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https://www.readbyqxmd.com/read/28340356/acquiring-variation-in-an-artificial-language-children-and-adults-are-sensitive-to-socially-conditioned-linguistic-variation
#1
Anna Samara, Kenny Smith, Helen Brown, Elizabeth Wonnacott
Languages exhibit sociolinguistic variation, such that adult native speakers condition the usage of linguistic variants on social context, gender, and ethnicity, among other cues. While the existence of this kind of socially conditioned variation is well-established, less is known about how it is acquired. Studies of naturalistic language use by children provide various examples where children's production of sociolinguistic variants appears to be conditioned on similar factors to adults' production, but it is difficult to determine whether this reflects knowledge of sociolinguistic conditioning or systematic differences in the input to children from different social groups...
March 21, 2017: Cognitive Psychology
https://www.readbyqxmd.com/read/28339775/mining-non-lattice-subgraphs-for-detecting-missing-hierarchical-relations-and-concepts-in-snomed-ct
#2
Licong Cui, Wei Zhu, Shiqiang Tao, James T Case, Olivier Bodenreider, Guo-Qiang Zhang
Objective: Quality assurance of large ontological systems such as SNOMED CT is an indispensable part of the terminology management lifecycle. We introduce a hybrid structural-lexical method for scalable and systematic discovery of missing hierarchical relations and concepts in SNOMED CT. Material and Methods: All non-lattice subgraphs (the structural part) in SNOMED CT are exhaustively extracted using a scalable MapReduce algorithm. Four lexical patterns (the lexical part) are identified among the extracted non-lattice subgraphs...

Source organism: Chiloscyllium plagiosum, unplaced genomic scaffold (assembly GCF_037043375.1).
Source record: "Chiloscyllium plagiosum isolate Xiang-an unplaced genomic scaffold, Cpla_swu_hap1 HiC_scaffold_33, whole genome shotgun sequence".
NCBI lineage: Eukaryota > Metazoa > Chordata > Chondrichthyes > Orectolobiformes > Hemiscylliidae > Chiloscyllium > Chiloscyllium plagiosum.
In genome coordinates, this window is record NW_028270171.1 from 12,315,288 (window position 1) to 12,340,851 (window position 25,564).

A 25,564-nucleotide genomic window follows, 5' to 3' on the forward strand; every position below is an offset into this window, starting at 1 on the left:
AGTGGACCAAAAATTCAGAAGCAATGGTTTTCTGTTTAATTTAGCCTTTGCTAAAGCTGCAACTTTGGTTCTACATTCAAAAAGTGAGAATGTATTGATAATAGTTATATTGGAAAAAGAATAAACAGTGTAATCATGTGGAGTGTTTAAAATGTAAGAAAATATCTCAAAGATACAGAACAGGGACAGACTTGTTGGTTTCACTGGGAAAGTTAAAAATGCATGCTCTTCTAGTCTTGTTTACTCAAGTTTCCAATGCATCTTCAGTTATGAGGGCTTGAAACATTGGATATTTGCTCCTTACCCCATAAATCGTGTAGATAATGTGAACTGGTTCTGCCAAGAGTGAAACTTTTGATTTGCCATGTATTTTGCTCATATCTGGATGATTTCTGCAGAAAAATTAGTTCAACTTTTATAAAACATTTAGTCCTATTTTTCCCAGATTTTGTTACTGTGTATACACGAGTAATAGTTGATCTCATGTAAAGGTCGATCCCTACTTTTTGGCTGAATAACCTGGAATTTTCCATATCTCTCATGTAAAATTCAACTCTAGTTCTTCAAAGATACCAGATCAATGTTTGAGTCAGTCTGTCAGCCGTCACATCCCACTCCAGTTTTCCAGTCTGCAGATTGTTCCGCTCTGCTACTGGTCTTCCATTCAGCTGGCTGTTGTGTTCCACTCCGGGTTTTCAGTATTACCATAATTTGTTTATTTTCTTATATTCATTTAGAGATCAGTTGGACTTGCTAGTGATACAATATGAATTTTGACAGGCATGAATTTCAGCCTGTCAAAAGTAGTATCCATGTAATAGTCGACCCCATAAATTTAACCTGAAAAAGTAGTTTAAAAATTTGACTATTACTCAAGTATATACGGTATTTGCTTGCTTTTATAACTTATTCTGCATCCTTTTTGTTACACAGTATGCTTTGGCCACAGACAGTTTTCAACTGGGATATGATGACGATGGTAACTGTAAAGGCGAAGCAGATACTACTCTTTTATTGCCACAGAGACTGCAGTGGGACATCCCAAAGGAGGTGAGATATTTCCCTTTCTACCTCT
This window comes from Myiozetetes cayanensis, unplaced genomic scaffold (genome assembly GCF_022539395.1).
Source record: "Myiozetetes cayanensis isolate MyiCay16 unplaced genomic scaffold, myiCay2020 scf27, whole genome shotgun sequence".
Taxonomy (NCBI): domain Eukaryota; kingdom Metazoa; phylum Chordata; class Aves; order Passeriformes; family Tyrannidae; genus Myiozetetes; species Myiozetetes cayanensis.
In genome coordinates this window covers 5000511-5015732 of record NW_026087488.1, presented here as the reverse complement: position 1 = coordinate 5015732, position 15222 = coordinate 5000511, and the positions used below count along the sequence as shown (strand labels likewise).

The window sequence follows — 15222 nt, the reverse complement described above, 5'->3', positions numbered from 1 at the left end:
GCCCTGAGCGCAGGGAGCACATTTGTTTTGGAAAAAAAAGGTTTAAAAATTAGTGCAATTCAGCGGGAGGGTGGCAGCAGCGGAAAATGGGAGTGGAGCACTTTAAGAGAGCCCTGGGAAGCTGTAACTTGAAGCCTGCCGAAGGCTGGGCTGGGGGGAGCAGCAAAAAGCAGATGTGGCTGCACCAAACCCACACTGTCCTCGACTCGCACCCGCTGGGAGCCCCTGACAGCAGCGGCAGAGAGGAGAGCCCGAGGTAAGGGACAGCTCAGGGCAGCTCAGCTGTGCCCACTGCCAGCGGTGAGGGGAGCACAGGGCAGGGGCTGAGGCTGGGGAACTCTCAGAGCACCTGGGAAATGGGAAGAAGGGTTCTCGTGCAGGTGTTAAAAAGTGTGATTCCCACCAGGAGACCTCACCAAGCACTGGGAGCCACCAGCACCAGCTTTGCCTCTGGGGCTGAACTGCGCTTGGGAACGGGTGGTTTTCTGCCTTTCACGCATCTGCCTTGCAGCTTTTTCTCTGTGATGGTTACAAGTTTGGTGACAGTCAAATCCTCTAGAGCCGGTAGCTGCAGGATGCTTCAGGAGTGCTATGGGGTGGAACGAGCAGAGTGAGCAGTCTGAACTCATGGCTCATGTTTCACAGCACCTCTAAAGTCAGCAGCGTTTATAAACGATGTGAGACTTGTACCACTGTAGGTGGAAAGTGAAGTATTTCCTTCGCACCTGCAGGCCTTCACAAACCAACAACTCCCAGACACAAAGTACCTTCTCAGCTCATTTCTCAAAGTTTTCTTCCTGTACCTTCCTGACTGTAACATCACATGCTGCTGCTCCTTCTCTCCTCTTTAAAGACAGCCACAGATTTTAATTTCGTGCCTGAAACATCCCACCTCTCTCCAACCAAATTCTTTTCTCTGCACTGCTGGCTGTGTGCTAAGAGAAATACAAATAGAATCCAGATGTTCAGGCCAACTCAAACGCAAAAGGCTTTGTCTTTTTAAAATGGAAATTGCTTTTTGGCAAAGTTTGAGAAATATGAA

February 19, 2017: Journal of the American Medical Informatics Association: JAMIA
https://www.readbyqxmd.com/read/28337157/pitch-perception-in-the-first-year-of-life-a-comparison-of-lexical-tones-and-musical-pitch
#3
Ao Chen, Catherine J Stevens, René Kager
Pitch variation is pervasive in speech, regardless of the language to which infants are exposed. Lexical tone is influenced by general sensitivity to pitch. We examined whether the development in lexical tone perception may develop in parallel with perception of pitch in other cognitive domains namely music. Using a visual fixation paradigm, 100 and one 4- and 12-month-old Dutch infants were tested on their discrimination of Chinese rising and dipping lexical tones as well as comparable three-note musical pitch contours...